Weight Gain and Energy

Horses that are able to maintain optimal weight and energy levels are more likely to reach their full potential.

Each horse is an individual with individual needs

Individual differences make some horses easy keepers and some hard keepers. Horses that have demanding training or competition schedules, broodmares raising foals, and growing horses can expend a huge number of calories doing their jobs. They need energy and lots of it, but they need the kind of energy that won’t cause digestive upset or improper growth patterns.

Why is my horse so skinny?

Weight loss can be caused by insufficient caloric intake, illness, stress, or even time of year. A horse’s age, the efficiency of its digestive tract, parasite load, and dental health all play a role. Maintaining horses in good flesh can be challenging. Oftentimes it is hard to get a picky eater to consume enough calories using traditional diets of hay and concentrates. Hard-working horses and broodmares can experience digestive upset from consuming too much grain. High levels of the wrong kinds of carbohydrates can negatively affect the growth patterns of young horses. Even horses living in optimal conditions can have weight and energy issues.

Increasing energy levels and adding much-needed pounds

While fiber sources are important, they supply only so many calories. Grains are energy dense, but also high in starch and sugar that can easily lead to digestive problems. Sour stomach, microflora imbalances, and ulcers from a stressful lifestyle can ruin a horse’s appetite, compounding the problem. But you can do a lot to help your horse. Providing energy-dense, easy-to-digest calories from fat sources is an excellent way to increase a horse’s energy level or add much-needed calories to the diet. Digestive aids, such as probiotics and yeast cultures, can help keep a stressed digestive system in balance while stimulating a horse’s appetite. A balanced digestive tract utilizes feedstuffs more efficiently so the horse benefits more from the feed he or she is eating. Supplements that protect the stomach from irritation reduce the incidence of ulcers so horses feel good, eat well, and have plenty of energy.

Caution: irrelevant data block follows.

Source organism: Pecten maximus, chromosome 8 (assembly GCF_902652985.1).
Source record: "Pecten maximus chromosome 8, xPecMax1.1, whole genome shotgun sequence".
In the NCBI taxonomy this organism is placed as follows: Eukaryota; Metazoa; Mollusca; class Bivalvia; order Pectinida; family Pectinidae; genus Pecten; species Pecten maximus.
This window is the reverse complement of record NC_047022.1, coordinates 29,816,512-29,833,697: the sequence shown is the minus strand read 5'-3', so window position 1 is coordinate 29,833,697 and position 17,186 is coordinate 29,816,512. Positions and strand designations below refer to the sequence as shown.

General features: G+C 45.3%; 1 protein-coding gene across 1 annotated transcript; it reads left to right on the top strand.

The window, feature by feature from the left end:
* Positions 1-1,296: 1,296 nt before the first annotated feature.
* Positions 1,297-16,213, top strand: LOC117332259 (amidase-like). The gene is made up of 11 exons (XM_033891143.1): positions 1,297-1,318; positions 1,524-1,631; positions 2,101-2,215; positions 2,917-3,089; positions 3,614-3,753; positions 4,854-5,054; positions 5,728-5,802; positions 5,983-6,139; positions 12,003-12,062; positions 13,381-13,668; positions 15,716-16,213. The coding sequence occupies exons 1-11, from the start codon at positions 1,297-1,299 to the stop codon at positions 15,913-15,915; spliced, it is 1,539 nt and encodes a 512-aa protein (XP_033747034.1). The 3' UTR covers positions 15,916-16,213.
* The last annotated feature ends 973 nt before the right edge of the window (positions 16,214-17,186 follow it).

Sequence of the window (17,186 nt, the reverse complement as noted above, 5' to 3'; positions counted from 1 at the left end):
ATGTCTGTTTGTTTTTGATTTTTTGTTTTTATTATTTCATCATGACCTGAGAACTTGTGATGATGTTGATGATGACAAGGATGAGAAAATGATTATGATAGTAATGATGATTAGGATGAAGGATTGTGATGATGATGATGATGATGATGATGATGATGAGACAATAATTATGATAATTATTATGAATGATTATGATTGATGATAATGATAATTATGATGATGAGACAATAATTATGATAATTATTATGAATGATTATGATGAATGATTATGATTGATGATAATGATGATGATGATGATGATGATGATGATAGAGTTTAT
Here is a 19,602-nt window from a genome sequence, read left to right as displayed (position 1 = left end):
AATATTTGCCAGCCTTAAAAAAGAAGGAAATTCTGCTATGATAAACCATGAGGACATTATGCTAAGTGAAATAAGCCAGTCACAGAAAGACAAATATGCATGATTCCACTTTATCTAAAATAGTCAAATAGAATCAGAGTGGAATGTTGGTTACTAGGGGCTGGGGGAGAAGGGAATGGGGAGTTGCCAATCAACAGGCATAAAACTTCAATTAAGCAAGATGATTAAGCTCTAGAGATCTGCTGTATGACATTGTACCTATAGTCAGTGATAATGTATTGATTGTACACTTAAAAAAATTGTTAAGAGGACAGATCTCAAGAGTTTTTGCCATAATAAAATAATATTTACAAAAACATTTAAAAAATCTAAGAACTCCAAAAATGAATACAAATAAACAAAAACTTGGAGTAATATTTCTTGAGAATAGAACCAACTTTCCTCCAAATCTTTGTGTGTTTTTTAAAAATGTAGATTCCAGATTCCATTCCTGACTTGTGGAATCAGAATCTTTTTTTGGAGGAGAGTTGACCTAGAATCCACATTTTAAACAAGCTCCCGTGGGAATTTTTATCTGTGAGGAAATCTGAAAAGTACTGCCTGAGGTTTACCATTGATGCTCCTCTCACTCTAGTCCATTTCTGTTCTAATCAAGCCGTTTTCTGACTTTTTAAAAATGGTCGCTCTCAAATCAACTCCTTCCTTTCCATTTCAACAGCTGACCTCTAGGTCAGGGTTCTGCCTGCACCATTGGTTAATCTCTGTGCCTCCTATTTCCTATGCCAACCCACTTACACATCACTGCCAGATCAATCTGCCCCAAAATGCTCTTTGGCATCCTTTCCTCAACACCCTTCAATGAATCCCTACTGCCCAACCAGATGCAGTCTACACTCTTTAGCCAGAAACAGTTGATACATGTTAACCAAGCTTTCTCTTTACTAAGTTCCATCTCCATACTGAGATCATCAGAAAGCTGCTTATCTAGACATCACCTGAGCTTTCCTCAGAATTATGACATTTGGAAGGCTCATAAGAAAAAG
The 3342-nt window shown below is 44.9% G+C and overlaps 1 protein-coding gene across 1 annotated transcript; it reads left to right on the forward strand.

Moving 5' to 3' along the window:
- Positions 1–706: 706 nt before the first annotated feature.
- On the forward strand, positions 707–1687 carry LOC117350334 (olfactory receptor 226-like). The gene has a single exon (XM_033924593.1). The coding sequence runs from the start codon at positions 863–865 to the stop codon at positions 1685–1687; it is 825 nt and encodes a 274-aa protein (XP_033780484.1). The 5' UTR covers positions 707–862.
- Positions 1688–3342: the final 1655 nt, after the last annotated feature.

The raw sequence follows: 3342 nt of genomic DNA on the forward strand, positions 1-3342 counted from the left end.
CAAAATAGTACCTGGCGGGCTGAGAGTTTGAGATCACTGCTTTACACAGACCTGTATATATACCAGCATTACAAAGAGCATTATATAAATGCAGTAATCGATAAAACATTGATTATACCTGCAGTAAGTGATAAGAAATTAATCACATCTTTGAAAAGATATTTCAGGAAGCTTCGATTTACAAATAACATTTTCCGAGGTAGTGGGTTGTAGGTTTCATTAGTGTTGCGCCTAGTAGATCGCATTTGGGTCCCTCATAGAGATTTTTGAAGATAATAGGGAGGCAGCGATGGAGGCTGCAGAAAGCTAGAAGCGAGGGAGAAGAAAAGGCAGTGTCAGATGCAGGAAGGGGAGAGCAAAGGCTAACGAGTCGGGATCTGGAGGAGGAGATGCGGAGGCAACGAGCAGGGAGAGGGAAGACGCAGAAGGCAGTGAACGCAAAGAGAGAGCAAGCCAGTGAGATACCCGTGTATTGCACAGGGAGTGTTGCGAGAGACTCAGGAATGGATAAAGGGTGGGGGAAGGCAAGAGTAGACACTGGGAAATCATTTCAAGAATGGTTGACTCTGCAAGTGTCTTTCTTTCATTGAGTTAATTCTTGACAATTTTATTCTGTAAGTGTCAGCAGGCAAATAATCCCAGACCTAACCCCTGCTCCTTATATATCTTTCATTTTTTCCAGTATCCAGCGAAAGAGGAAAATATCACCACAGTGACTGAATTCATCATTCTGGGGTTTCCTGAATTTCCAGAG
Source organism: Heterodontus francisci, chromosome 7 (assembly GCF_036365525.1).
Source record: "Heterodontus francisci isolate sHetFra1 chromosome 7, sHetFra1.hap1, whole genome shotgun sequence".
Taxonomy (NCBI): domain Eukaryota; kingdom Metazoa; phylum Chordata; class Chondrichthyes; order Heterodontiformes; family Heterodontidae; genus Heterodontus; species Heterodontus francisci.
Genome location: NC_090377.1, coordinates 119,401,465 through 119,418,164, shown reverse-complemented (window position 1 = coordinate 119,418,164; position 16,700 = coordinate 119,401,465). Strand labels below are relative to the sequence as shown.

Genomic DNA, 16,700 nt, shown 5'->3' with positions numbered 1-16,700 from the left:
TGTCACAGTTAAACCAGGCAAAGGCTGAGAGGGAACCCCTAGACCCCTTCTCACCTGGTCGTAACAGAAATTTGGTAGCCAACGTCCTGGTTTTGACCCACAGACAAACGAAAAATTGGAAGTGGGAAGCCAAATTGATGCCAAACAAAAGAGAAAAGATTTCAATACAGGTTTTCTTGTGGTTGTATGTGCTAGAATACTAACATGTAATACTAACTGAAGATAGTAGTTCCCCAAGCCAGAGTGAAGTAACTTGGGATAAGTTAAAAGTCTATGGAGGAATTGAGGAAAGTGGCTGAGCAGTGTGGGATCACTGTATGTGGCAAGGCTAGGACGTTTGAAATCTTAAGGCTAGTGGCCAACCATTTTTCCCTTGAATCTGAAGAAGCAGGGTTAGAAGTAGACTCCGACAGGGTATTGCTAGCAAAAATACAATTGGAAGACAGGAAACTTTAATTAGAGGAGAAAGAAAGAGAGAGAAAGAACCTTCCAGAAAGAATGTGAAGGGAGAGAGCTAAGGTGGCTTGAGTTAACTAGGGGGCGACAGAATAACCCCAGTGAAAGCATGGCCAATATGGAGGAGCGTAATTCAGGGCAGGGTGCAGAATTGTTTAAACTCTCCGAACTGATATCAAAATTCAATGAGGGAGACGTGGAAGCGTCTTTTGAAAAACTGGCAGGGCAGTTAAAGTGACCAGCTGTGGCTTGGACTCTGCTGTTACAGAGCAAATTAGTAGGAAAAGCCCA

Horses and ponies that may benefit from a safe, energy-dense supplement, digestive aid, or appetite stimulant:

  • Growing horses
  • Broodmares raising foals
  • Competitive horses or racehorses burning lots of calories
  • Horses recovering from illness or injury
  • Picky eaters
  • Horses with a history of ulcers or digestive upset
  • Nervous or stressed-out horses
  • Horses relocating or traveling
  • Unwanted or mistreated horses